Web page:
Articles by Chris Long
Vibrant, intoxicating and fun, it is the album which should have followed ‘Going Blank Again’.
Known for his folk rock and his outlandish, energetic stage performances, Louis Barabbas has added a further brilliant string to his bow.
A vibrant and essential work of great beauty, filled with emotion and energy, and worth every day of the 22-year wait for its arrival
In truth, it never hits the thrilling stride its predecessor did, but it does continue to show why the band are so interesting – carving interesting concept albums out of the landscapes that formed them as people. By Chris Long
This is not a collection that demands the attention or indeed even asks for it. Instead, it is simply there, like the whisper of a rainbow as the rain clears or the early rise of the moon, to be noticed, meditated upon and loved for its subtlety, its ephermality and its delicious gravitas. By Chris Long
Suicide Songs is an album that aims high and wide, that hopes to capture the battle between dark and light that can linger in every life and speak to the soul as much as the ear. Unquestionably, this is one to file under important. By Chris Long
Night Thoughts is a thrill. It sounds fresh and vivid, exuberant and ambitious. And it just shows that sometimes cliches can be right – Suede, now firmly back and pulsing with life, have never sounded better. By Chris Long
The Light In You closes with a tribute to the music that has inspired Mercury Rev, ‘Rainy Day Record’, which includes, in these days of digital downloads, a deliciously retro statement – “For the first time in forever, I hold my breath waiting for side two” – which sums up how any fan will view the first play of this record. One listen to it though will be enough to get a simple message across: breathe easy, it doesn’t disappoint. By Chris Long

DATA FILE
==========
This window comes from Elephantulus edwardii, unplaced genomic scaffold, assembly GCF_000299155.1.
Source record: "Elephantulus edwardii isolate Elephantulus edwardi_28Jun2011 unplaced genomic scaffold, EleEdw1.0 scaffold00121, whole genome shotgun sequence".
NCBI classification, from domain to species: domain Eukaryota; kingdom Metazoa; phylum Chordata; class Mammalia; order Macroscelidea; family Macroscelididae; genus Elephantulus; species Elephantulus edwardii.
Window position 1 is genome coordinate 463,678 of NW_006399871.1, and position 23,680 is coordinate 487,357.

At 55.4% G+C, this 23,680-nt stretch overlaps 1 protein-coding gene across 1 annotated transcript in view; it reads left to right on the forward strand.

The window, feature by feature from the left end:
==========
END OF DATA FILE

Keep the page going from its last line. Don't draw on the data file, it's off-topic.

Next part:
Don’t Weigh is an album of immediate beauty but lingering frustration, a collection which shimmers and shines but which disappears like a butterfly on the wind as soon as it is over. By Chris Long
Get To Heaven is, in short, a revelation. It is an album that shows of just what clever sods Everything Everything are without ever becoming pretentious and a collection that sparkles with confidence while avoiding bombastic ego. By Chris Long
Hypoxia – named after the condition of the body being deprived of oxygen – is a thrilling piece of work. Born of the spirit of [Sylvia Plath’s] The Bell Jar, it is both beautiful and claustrophobic, as quick to rob you of your breath as it is to please your ear. By Chris Long
The album distils a full gamut of feelings and serves them up for you to gorge upon, delivers more in its all-too-brief 35 minutes than many bands are capable of producing in an entire career, and leaves you bedazzled and enraptured; spent and grinning; breathless, wide-eyed and revelling in its enormity and splendour. By Chris Long
There are many words you could use to describe What Kind Of Love. Heartfelt, sincere and ebullient all spring to mind. But one overpowers them all – brave. By Chris Long